Perhaps unsurprisingly, sales of the soap declined in the U.S. and the U.K. once manufacturers had access to better ingredients and a wider range of scents to work with. Today, it’s nearly impossible to find Lifebuoy in the U.S.
But it lives on in the Caribbean and Asia. And although it no longer contains carbolic acid and is available in a range of scents, a classic tar-scented one is still produced — for old time’s sake.
5. Peugeot cars
French car company Peugeot had a good run in the U.S. starting with the 1960 Peugeot 404, which was beloved for its good looks and reliability.
But by the time Peugeot produced its compact 405 sedan in the early 1990s, it just couldn’t compete with American cars and budget-friendly imported sedans.
After selling just 4,291 cars in North America in 1990, Peugeot pulled the plug on its U.S. and Canadian operations.
The brand is now re-entering the U.S., though not with a car but with ride-booking phone app called Free2Move. Peugeot is working on a plan to bring its cars back to North America by 2026.
The F. W. Woolworth Company — known to shoppers as "Woolworth's" — was one of the first five-and-dime stores in the world. It was the blueprint for the modern dollar store — and practically all retail operations today.
While Woolworth dominated global retail in the 20th century, growing competition from department stores and grocery stores cut deep into its profits.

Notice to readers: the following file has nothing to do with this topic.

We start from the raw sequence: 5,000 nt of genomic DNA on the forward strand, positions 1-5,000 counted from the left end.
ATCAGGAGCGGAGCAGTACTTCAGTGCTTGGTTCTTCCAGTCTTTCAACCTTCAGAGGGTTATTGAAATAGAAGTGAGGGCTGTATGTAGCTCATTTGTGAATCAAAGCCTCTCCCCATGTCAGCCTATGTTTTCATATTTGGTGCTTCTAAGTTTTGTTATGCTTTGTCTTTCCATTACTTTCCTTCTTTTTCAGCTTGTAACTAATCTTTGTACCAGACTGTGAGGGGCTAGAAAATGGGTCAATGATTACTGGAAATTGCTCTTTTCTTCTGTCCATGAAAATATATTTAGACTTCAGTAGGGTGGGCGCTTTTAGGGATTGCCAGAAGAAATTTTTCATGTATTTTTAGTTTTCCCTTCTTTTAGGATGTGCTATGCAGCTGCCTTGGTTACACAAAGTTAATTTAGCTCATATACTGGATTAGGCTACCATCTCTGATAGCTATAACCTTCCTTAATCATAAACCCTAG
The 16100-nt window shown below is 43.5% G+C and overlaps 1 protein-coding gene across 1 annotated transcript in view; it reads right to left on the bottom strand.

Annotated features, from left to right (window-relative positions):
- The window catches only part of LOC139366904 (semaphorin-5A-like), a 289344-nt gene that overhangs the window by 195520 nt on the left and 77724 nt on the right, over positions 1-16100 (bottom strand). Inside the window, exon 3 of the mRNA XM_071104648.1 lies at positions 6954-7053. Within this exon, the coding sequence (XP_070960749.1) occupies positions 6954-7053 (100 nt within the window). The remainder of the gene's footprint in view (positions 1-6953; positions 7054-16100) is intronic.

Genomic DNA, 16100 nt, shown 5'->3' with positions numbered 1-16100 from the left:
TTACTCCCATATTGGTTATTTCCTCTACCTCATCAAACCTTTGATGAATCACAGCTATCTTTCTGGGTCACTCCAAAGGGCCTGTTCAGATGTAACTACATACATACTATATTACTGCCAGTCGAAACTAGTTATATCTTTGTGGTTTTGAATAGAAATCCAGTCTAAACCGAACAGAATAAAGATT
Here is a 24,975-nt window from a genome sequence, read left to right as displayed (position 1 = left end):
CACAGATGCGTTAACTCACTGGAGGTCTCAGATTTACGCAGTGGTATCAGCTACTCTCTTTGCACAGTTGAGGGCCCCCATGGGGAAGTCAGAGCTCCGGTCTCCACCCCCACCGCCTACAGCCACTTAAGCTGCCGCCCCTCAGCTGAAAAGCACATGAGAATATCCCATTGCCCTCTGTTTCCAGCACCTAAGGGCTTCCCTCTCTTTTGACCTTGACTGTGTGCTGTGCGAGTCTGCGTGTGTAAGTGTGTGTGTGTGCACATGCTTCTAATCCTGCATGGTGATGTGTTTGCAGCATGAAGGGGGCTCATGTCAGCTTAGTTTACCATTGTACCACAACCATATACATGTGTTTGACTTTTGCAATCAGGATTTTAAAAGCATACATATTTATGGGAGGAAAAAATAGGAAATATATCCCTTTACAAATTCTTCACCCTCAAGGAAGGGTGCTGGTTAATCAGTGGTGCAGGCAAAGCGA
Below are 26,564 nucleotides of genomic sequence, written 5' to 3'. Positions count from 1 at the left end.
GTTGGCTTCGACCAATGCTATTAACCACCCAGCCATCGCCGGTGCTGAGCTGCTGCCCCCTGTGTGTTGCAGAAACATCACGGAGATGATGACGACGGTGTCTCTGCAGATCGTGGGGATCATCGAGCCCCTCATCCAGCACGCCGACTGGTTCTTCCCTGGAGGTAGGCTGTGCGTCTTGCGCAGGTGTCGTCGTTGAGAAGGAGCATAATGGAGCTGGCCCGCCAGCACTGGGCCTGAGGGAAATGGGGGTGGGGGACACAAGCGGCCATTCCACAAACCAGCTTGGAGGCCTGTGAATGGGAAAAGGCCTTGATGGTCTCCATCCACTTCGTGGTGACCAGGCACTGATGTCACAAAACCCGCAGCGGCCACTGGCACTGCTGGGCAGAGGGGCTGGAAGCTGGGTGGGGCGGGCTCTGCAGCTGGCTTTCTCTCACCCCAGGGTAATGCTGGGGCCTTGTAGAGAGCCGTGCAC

In 1997, the Woolworth company shut down its discount stores and renamed itself after its most profitable brand, Foot Locker.
While there are no Woolworth stores in the U.S., they’re still operating in Europe, under the German branch of the company, and in Mexico. Plus, a chain of supermarkets uses the "Woolworths" name in Australia and New Zealand.
7. Mars bars
Here's a candy curiosity: The namesake chocolate bar made by America's Mars company — most famous for its M&Ms and Snickers bars — isn't widely available in the U.S., at least not right now.
But Mars bars have never really been an American thing. They were created in England in 1932 by Forrest Mars, the son of the company's founder, and he quickly had a huge hit on his hands. In 1934, 2 million Mars bars were sold.
The candy bars contain chocolate, caramel and nougat and are similar to the company's Milky Way bars, only sweeter. They're popular around the world but particularly in the U.K., where deep-fried Mars bars have been a common menu item in Scotland.
The Mars company has introduced variations of its Mars bar in the U.S., including a version with almonds, but they've never quite taken hold in the candymaker's backyard.
8. Datsun vehicles
In the late 1950s, Nissan began exporting small cars to the U.S. under the brand name Datsun. In 1963, Datsun sold more than 200,000 of its little model 310s, called Bluebirds, and by 1964 it was producing 10,000 cars a month.